The Great Divide is one of several recent books on the deep ecological roots of human history, a trend begun by Jared Diamond with Guns, Germs and Steel (1997). Peter Watson takes some leads from Diamond but goes much further in his attempt to rescue the pre-Columbian world of the Americas from the contempt and even hatred expressed by many at the time of the 2009 Aztec exhibition at the British Museum. One article called the artefacts on display "As evil as Nazi lampshades made from human skin".
There are many ways to look at the divide between the Old and New Worlds. Diamond pointed out the huge consequences that followed from the East-West orientation of Eurasia (the same crops and animals will thrive at similar latitudes; no bar to long distance trade routes) and the North-South orientation of the Americas, which had only one potentially domesticable large mammal, the llama. The consequences of this imbalance were devastating and in Diamond's famous formulation accounted for the fact that Pizarro captured the Inca Emperor Atahualpa rather than vice versa.
So colonisation began, and hence the "Columbian Exchange". Eurasia got tomatoes, potatoes, maize, rubber, silver, gold; South America got smallpox, malaria, bubonic plague, population decimation, slavery, ecological destruction. The exchange greatly enriched the globe but destroyed indigenous American cultures. As Charles Mann pointed out in 1493, globalisation began with Columbus over 500 years ago. There were a few negatives passing from New to Old – tobacco, syphilis and cocaine – but they hardly evened up the score.
Watson's technique is to explore the connection between myths and historical and natural events. In the case of the expulsion from the Garden of Eden (onset of farming) and the Flood (probably the sea level rise of around 6000BC) the connection seems well-founded. In South America, he attempts to explain pre-Columbian ritual killing: "Only extraordinary events can explain what is to us the barbarity yet universality of human sacrifice".
Effectively, the book is a history of the world from 15,000 BC to 1500AD, and there is much that is truly illuminating. The more we know about the emergence of agriculture, the more plausible the story of Adam and Eve as an allegory of the change from the hunter-gatherer life to settled farming. A passage from Genesis ("I will greatly multiply your sorrow and your conception; In pain you shall bring forth children") reflects the big changes that came with sedentism. Farming and a settled life allowed women to have babies every two years instead of the four usual in hunter-gatherer societies. There is evidence that the female pelvis is narrower in modern humans than in hunter-gatherers.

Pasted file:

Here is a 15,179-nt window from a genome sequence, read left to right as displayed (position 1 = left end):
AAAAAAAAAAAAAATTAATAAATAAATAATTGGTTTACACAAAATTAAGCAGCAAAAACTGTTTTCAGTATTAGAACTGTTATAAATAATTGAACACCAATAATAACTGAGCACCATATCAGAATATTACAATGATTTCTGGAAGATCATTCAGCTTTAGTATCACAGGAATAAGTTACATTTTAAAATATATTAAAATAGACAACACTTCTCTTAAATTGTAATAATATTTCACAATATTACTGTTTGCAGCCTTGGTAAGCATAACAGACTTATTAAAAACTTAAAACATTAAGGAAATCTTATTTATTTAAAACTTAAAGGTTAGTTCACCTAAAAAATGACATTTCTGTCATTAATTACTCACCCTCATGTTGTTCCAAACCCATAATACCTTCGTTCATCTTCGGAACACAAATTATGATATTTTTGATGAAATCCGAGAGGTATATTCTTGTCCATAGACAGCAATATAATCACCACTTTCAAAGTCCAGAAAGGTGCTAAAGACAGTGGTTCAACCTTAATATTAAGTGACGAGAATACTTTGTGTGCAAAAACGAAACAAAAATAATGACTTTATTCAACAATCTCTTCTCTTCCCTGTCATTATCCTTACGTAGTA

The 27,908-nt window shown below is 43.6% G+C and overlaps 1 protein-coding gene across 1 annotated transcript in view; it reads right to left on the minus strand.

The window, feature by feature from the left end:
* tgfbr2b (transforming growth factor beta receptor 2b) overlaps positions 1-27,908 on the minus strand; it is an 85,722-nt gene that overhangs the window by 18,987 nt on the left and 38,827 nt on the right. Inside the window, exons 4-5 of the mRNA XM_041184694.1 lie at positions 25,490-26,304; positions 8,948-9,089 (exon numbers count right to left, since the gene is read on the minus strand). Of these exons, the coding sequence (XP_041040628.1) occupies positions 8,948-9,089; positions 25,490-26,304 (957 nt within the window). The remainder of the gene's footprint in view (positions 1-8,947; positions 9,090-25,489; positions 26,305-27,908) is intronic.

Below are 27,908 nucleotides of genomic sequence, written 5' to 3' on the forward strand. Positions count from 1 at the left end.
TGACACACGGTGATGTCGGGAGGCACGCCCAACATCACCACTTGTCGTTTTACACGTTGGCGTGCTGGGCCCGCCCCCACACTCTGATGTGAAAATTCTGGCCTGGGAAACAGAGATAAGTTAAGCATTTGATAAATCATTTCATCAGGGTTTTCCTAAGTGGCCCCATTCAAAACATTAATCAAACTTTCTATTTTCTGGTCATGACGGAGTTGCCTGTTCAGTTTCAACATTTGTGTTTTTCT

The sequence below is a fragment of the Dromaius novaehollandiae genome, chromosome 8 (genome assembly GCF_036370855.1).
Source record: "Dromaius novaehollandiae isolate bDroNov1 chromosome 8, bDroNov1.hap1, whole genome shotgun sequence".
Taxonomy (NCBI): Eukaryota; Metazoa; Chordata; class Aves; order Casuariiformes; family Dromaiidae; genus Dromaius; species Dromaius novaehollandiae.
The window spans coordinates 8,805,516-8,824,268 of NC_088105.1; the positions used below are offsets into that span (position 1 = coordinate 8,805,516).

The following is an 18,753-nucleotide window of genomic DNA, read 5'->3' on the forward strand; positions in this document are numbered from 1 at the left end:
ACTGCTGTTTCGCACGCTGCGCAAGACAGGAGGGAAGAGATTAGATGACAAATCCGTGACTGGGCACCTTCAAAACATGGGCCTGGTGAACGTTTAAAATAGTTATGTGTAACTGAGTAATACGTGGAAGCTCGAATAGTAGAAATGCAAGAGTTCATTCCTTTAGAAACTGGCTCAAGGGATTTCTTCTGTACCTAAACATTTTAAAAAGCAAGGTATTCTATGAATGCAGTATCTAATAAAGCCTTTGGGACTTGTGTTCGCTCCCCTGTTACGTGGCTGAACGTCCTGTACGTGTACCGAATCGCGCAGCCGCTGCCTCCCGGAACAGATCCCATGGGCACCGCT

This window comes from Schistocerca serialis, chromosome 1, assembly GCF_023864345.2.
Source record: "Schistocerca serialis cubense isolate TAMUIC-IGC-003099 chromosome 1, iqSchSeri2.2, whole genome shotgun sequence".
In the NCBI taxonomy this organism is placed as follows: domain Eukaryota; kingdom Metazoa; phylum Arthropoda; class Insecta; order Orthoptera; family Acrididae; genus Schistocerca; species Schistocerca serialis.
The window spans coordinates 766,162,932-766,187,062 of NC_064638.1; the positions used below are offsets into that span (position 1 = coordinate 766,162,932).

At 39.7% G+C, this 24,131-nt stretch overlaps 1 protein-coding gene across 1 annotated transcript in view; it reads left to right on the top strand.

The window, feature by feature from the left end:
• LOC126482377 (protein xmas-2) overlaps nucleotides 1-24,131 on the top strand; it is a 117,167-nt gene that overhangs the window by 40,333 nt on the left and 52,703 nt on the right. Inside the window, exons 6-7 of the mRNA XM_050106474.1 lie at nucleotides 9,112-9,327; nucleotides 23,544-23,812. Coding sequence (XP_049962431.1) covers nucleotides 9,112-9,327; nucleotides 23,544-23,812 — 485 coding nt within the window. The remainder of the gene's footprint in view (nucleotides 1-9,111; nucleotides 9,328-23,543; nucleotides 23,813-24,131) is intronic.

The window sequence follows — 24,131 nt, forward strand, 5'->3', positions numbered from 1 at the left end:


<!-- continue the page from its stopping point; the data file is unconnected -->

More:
But Watson goes further and suggests that humans did not understand the role of sex in conception until they began to breed animals around 11,000 years ago. His argument sounds plausible until, over 150 pages later, he recounts the creation myth of the Tukanoans, an Amazonian tribe with no experience of animal breeding, in which "the male sun had fertilised the female Earth with its phallic ray".
Watson's rationale for the different religions that developed in the Middle East and South America does carry conviction. In the Old World, the regularity of the natural cycles meant that supplicative religions could be said to work. If your existence depends on the Nile flooding every year or the arrival of the monsoon, and you engage in rituals to implore these life-giving waters to return, and they do – the ritual is consolidated. But in the New World, the climate was extreme, with terrifying unpredictable events such as volcanic eruptions, tsunamis, earthquakes, violent storms. The gods were unappeasable and human sacrifice became the last resort. A reinforcing factor was the abundance of hallucinogens in South America; thanks to them, "the existence of the supernatural world was... more convincing".
In drawing together evidence from complex strands of archaeology, climatology, genetics and religious symbolism, Watson is compulsively speculative, but not every resemblance is meaningful. Too often, he leaps to improbable associative conclusions. His most elastic skein of speculation takes in the hallucinogenic herb Syrian rue, Nazi truth drugs, the red dye in Persian carpets, and concludes that Syrian rue might have "given rise to the tradition of the 'flying carpet'".
Watson makes a good case that South America was dealt a poor hand; but that does not mean we should find any virtue in the desperate practices resorted to: the hallucinogens, the shamans, the sacrifices. Pre-Columbian South America did not develop the full Western package of agriculture, domesticated animals, advanced technologies and monotheism because the materials were not to hand for them. The terrible violence inflicted by the Spanish was inexcusable but the most serious damage was done by the germs and ecological pests the Europeans brought with them. This was a tragedy but it was inevitable.
Peter Forbes is the author of 'Dazzled and Deceived: Mimicry and Camouflage' (Yale)Reuse content